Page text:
Low-latency 5G networks could help solve a “critical problem” for smart robots
I almost missed out on the vanguard of the 5G robot revolution because I don’t drink coffee. The near miss occurred on Monday at mobile network trade association GSMA’s booth at MWC Barcelona (formerly called Mobile World Congress), where Dal.Komm Coffee was demonstrating a coffee-serving robot. Thankfully for non-coffee drinking weirdos like me, hot chocolate was also available.
After placing an order via a smartphone nearby, a robotic arm behind a glass panel juggled cups, operated coffee makers, and gently placed drinks on trays so they could be collected by waiting humans. According to a representative of Dal.Komm, the robot’s precise movement was only possible with a 5G network provided by the KT Corporation, the Korean teleco.
The 5G network supports a pair of cameras on the ceiling of the robot’s enclosure. One looks outward, keeping an eye on waiting customers, while the other peers inward, watching the robot’s environment. From that second camera, the robot has a real-time 3D picture of its own surroundings, without which it couldn’t manipulate cups and juggle orders as precisely as it did.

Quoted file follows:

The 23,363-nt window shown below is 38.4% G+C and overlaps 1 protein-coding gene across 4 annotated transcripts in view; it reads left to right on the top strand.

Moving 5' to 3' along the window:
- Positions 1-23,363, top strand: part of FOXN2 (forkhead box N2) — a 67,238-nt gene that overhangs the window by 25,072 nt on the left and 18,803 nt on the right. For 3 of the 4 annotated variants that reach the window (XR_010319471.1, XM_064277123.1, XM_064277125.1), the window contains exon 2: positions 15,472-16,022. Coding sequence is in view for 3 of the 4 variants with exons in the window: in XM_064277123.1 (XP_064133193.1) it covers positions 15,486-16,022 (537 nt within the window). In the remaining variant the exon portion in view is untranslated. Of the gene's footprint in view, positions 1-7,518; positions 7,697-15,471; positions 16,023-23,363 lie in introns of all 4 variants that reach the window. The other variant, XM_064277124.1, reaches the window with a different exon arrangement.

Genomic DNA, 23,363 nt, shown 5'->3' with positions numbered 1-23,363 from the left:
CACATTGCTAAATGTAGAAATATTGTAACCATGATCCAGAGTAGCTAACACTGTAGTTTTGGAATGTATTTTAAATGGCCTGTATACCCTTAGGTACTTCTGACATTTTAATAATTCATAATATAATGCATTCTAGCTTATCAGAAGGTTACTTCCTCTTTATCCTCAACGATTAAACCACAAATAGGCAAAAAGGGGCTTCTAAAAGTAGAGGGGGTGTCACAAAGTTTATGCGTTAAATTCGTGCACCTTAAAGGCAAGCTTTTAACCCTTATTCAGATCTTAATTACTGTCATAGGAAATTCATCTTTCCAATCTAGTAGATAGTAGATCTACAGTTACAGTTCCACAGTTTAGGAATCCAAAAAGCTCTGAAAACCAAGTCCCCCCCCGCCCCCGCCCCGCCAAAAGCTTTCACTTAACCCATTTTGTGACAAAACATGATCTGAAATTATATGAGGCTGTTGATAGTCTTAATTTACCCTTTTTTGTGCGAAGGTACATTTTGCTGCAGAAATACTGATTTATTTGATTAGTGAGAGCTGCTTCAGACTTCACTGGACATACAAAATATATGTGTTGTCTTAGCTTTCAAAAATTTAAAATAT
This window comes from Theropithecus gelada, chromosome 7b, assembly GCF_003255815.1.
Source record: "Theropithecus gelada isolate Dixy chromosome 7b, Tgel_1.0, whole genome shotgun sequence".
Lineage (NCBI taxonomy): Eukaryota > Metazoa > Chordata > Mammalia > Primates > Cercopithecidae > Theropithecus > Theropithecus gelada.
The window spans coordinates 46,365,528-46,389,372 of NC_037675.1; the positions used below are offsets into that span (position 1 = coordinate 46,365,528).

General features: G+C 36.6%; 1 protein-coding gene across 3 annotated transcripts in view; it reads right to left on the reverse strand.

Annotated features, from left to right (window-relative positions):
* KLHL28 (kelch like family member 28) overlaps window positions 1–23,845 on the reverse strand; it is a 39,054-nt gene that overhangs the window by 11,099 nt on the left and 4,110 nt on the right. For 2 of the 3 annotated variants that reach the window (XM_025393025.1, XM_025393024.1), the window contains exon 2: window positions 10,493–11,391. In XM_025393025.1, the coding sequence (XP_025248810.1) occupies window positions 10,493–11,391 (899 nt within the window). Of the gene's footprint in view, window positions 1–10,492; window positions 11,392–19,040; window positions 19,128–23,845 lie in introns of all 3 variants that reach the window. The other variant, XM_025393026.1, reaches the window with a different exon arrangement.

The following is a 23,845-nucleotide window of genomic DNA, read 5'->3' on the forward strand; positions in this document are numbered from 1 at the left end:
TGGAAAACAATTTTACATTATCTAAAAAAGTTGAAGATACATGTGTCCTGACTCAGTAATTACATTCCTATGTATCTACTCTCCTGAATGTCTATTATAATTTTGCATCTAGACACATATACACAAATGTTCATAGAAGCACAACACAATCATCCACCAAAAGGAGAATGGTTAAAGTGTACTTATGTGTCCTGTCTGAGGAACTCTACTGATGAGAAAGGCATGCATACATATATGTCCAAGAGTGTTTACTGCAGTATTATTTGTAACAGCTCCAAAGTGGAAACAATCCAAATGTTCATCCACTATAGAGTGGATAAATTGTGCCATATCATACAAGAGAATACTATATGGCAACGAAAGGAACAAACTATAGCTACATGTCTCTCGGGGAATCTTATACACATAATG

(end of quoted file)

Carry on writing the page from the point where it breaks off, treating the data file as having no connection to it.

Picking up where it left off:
As 5G networks begin to roll out around the world, the lingering question that I’m exploring this year at MWC Barcelona is—what will we actually use these ultra-fast, low-latency networks for? Telecos have invested billions of dollars and the better part of a decade in bringing high-speed 5G networks to customers. Though there are many possible applications of this technology, for both consumers and companies, it’s not yet clear which ones will catch on.
For those that do, 5G is often described as an enabling technology that will spur further developments in industries and sectors that figure out how to leverage its speed and bandwidth for true commercial gain, rather than trade show gimmicks. And based on what I’ve seen so far at the show, robotics is one of the industries that could benefit most from 5G service.
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